"We definitely have a strange story here," Greencastle Police Department Sgt. Chris Jones told the Banner Graphic.
Just before 2 p.m. on the hottest day of the year, a Pontiac Bonneville, occupied by two Bainbridge brothers in their 20s, and a Ford Explorer, occupied by a Coatesville woman and her adult son, reportedly engaged in a traffic confrontation at Fillmore Road and State Road 240.
The driver of the Ford Explorer apparently made a maneuver at the intersection that angered the occupants of the Pontiac, police reported.
Police were not releasing any names Thursday evening, pending further investigation and the forwarding of the case to the Putnam County Prosecutor for possible charges.
With the Pontiac following the Ford west on Indianapolis Road from State Road 240, the situation "escalated all the way up to 10th Street," Sgt. Jones said.
Stopped at the traffic signal there, Jones added, "they decided to jump out and confront each other."
The confrontation was entirely verbal, although interlaced with profanity, the officer said.
"There was an accusation of a weapon," Sgt. Jones said, explaining that the mother and son claim the Bainbridge brothers threatened them with a handgun, although there has been no confirmation of that and no weapon was recovered in the investigation.
Police did confirm that the male suspects involved in the alleged road rage incident were the same ones who crashed their car into a CSX train a short time later after reportedly leaving the scene of the confrontation at a high rate of speed.
The apparent victims then left the altercation scene, Sgt. Jones said, and continued toward downtown Greencastle. The officer was subsequently able to pull over their vehicle and get their side of the story.
The Bainbridge men continued north on Round Barn Road (County Road 100 East) until their Bonneville struck the middle of the short, three-car westbound CSX train.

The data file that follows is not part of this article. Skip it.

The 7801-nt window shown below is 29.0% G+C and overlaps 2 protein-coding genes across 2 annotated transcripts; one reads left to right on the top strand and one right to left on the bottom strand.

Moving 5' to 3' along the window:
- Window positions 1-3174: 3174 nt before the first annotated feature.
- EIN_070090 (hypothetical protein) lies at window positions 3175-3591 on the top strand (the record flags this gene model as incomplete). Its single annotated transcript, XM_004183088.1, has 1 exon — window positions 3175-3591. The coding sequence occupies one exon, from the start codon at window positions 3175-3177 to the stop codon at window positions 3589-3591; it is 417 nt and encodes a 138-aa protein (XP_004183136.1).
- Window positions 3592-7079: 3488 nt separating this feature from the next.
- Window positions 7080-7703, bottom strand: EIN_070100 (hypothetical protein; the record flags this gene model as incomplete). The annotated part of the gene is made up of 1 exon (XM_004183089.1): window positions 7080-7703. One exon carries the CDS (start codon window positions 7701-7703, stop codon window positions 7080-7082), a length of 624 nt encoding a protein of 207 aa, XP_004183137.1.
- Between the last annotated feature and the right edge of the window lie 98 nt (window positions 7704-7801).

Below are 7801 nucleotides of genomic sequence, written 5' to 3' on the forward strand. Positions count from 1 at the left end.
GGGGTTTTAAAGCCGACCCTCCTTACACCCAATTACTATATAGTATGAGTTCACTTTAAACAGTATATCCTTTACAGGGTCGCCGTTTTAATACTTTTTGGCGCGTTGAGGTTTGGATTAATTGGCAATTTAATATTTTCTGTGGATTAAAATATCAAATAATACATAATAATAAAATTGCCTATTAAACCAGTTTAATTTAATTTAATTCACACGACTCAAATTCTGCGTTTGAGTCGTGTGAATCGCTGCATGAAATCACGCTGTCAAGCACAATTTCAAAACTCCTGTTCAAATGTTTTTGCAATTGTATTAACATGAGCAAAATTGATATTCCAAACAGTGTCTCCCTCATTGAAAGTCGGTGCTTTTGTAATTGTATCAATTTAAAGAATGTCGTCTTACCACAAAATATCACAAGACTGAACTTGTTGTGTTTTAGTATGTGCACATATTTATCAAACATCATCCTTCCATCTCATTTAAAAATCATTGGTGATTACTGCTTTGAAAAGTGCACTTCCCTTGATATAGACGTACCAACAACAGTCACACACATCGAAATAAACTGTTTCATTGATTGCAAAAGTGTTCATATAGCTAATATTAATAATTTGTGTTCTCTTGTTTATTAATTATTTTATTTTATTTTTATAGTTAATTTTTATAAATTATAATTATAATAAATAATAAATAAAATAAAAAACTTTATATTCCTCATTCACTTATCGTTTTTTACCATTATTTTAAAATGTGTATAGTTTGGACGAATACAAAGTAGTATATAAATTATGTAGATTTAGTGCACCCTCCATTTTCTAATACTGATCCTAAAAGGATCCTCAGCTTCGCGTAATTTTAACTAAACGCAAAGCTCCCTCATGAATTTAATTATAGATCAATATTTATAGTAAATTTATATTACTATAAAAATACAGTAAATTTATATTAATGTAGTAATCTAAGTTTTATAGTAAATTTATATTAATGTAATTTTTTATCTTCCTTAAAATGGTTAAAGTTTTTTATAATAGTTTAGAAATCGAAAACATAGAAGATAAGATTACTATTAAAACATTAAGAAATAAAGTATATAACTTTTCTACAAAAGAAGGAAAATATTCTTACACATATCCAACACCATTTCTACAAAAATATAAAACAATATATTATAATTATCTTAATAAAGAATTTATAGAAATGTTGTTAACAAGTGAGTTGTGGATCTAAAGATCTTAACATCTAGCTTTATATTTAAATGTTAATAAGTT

"Damage to the train was minimal," GPD Officer Ed Wilson said at the scene, 1.25 miles north of the intersection with Albin Pond Road. "It only bent the metal steps (on the side of the train car) they use to get in and out."
The train stopped about 200 yards west of the intersection, while pieces of the Pontiac's front end were strewn to the west along the railroad tracks.
Skid marks at the scene were measured at 125.6 feet, indicating the Pontiac had been traveling at a high rate of speed, Wilson noted.
Fortunately, neither man had any serious injuries as a result of the car-train collision. They did have burn marks from the airbag deployment, Sgt. Jones noted, but nothing that required medical treatment.
The Bainbridge brothers were interviewed at GPD headquarters while at the scene, Chris Kashman of Priced Rite Towing, Groveland, hooked up the Pontiac and towed it away.
Sgt. Jones said he will make a report and give it to the Prosecutor's Office for review and a decision on whether any charges "from the incident in the roadway" will be forthcoming.
"People just need to keep their cool," Jones stressed on a day that temperatures topped 100 degrees across the area.
"I don't know if it was heat-related or what," the GPD sergeant added, "but this basically started over a minor traffic offense ... it's hot, and something happens and people lose their temper, and before you know it, there's a problem."